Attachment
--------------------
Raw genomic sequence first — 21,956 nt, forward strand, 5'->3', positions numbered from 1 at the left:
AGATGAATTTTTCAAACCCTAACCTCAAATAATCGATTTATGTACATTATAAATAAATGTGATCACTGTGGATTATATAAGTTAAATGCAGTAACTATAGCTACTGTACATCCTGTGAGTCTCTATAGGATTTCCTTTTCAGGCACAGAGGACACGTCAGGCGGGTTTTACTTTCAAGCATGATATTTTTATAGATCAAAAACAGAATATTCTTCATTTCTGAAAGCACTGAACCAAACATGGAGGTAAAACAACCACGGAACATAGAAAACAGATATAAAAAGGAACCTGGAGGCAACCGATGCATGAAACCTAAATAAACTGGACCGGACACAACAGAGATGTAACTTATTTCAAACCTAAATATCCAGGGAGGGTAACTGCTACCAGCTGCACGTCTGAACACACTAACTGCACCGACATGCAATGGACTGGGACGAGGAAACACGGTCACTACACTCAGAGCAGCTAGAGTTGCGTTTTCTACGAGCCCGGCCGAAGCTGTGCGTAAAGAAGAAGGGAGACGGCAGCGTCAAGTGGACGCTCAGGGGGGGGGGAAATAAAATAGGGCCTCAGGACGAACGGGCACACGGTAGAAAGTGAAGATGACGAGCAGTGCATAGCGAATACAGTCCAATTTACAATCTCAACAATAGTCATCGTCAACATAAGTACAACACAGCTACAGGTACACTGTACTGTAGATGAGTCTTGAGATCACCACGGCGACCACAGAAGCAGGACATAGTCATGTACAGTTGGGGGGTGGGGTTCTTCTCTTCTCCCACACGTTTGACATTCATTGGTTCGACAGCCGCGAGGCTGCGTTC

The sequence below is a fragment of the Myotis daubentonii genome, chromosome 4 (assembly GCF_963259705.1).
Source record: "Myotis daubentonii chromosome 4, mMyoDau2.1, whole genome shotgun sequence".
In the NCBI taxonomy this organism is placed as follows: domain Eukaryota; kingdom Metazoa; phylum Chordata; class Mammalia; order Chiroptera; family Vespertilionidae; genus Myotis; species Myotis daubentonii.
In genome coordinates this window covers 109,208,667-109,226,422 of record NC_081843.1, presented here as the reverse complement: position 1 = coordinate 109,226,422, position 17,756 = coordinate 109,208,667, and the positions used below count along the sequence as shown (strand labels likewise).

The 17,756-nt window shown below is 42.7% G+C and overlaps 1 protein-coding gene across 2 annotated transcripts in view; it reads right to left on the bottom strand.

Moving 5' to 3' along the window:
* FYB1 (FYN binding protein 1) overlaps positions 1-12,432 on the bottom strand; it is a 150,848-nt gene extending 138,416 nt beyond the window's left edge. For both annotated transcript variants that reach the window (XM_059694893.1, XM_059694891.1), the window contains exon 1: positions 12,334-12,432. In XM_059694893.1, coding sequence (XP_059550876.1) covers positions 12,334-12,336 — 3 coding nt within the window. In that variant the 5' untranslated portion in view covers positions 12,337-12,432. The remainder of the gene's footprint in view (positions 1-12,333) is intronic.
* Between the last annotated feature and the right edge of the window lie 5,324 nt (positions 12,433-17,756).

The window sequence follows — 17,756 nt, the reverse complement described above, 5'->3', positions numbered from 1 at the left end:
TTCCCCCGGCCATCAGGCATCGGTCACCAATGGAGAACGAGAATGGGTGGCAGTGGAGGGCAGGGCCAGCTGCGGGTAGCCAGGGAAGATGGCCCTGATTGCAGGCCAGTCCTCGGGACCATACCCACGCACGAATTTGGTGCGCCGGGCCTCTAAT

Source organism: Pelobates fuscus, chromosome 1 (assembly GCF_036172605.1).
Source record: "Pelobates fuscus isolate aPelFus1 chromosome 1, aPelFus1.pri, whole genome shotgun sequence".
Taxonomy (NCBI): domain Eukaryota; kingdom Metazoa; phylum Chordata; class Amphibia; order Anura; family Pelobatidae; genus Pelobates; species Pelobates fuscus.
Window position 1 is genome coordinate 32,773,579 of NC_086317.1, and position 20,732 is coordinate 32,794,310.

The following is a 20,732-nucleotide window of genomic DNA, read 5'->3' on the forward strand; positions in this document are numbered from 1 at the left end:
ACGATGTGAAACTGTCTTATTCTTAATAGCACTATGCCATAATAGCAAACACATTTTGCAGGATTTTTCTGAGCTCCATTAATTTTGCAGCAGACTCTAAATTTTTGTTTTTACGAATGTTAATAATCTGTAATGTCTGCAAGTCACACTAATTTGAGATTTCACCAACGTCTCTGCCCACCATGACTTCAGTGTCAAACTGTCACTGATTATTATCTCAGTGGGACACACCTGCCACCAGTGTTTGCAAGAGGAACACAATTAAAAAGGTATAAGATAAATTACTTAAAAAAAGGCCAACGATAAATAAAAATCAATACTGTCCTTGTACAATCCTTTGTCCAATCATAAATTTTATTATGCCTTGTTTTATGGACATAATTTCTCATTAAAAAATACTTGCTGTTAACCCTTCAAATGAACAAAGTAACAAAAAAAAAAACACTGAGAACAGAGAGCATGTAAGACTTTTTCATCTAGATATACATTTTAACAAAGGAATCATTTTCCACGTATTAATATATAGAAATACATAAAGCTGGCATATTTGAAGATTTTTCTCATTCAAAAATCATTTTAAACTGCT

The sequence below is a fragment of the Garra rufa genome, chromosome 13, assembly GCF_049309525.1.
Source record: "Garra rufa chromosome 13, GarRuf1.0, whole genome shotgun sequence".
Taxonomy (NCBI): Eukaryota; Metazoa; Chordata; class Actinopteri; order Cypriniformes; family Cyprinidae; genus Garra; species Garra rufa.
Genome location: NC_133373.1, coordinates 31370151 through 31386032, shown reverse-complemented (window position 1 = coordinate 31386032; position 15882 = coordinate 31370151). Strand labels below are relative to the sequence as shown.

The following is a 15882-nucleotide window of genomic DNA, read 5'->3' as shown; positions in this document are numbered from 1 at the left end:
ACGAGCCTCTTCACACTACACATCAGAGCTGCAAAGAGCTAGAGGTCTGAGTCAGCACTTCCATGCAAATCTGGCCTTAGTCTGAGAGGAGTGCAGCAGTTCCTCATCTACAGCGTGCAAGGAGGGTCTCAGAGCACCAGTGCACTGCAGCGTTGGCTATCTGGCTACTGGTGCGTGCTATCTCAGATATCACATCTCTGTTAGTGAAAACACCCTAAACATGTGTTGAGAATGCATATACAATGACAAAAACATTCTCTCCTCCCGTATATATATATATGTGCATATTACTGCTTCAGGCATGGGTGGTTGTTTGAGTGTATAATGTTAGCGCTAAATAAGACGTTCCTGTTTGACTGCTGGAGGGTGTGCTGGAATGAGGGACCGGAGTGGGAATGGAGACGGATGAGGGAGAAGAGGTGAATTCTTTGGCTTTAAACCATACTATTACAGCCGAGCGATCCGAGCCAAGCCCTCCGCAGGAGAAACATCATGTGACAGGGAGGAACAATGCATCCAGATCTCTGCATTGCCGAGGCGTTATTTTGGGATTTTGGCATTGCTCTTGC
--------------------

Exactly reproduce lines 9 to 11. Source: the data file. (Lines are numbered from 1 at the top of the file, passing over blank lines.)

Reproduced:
* FYB1 (FYN binding protein 1) overlaps positions 1-12,432 on the bottom strand; it is a 150,848-nt gene extending 138,416 nt beyond the window's left edge. For both annotated transcript variants that reach the window (XM_059694893.1, XM_059694891.1), the window contains exon 1: positions 12,334-12,432. In XM_059694893.1, coding sequence (XP_059550876.1) covers positions 12,334-12,336 — 3 coding nt within the window. In that variant the 5' untranslated portion in view covers positions 12,337-12,432. The remainder of the gene's footprint in view (positions 1-12,333) is intronic.
* Between the last annotated feature and the right edge of the window lie 5,324 nt (positions 12,433-17,756).

The window sequence follows — 17,756 nt, the reverse complement described above, 5'->3', positions numbered from 1 at the left end: